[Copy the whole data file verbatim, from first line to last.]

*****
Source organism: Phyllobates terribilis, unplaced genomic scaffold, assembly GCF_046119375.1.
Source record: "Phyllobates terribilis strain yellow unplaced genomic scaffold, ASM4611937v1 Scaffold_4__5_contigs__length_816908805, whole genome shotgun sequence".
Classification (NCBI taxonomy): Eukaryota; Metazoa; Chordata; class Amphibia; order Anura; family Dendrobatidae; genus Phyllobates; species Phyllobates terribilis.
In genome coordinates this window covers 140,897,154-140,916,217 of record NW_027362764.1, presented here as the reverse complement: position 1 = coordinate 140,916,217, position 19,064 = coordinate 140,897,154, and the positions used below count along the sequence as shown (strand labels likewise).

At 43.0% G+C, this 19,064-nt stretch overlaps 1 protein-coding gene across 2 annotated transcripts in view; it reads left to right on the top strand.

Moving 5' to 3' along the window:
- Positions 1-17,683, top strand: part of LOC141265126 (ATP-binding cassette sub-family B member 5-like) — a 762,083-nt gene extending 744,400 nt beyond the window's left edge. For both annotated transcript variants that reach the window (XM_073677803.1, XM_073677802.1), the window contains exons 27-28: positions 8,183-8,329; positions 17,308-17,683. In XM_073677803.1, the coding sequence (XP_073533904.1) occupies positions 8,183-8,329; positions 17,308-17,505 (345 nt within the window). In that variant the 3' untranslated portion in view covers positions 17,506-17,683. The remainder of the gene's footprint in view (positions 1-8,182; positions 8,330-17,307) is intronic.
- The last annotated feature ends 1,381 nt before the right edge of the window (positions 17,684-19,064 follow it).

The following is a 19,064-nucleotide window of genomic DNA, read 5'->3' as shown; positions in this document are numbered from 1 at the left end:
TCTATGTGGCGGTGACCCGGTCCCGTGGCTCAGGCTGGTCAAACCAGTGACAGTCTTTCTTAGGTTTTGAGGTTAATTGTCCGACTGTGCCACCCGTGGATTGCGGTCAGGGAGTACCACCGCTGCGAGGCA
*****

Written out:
Source organism: Phyllobates terribilis, unplaced genomic scaffold, assembly GCF_046119375.1.
Source record: "Phyllobates terribilis strain yellow unplaced genomic scaffold, ASM4611937v1 Scaffold_4__5_contigs__length_816908805, whole genome shotgun sequence".
Classification (NCBI taxonomy): Eukaryota; Metazoa; Chordata; class Amphibia; order Anura; family Dendrobatidae; genus Phyllobates; species Phyllobates terribilis.
In genome coordinates this window covers 140,897,154-140,916,217 of record NW_027362764.1, presented here as the reverse complement: position 1 = coordinate 140,916,217, position 19,064 = coordinate 140,897,154, and the positions used below count along the sequence as shown (strand labels likewise).

At 43.0% G+C, this 19,064-nt stretch overlaps 1 protein-coding gene across 2 annotated transcripts in view; it reads left to right on the top strand.

Moving 5' to 3' along the window:
- Positions 1-17,683, top strand: part of LOC141265126 (ATP-binding cassette sub-family B member 5-like) — a 762,083-nt gene extending 744,400 nt beyond the window's left edge. For both annotated transcript variants that reach the window (XM_073677803.1, XM_073677802.1), the window contains exons 27-28: positions 8,183-8,329; positions 17,308-17,683. In XM_073677803.1, the coding sequence (XP_073533904.1) occupies positions 8,183-8,329; positions 17,308-17,505 (345 nt within the window). In that variant the 3' untranslated portion in view covers positions 17,506-17,683. The remainder of the gene's footprint in view (positions 1-8,182; positions 8,330-17,307) is intronic.
- The last annotated feature ends 1,381 nt before the right edge of the window (positions 17,684-19,064 follow it).

The following is a 19,064-nucleotide window of genomic DNA, read 5'->3' as shown; positions in this document are numbered from 1 at the left end:
TCTATGTGGCGGTGACCCGGTCCCGTGGCTCAGGCTGGTCAAACCAGTGACAGTCTTTCTTAGGTTTTGAGGTTAATTGTCCGACTGTGCCACCCGTGGATTGCGGTCAGGGAGTACCACCGCTGCGAGGCA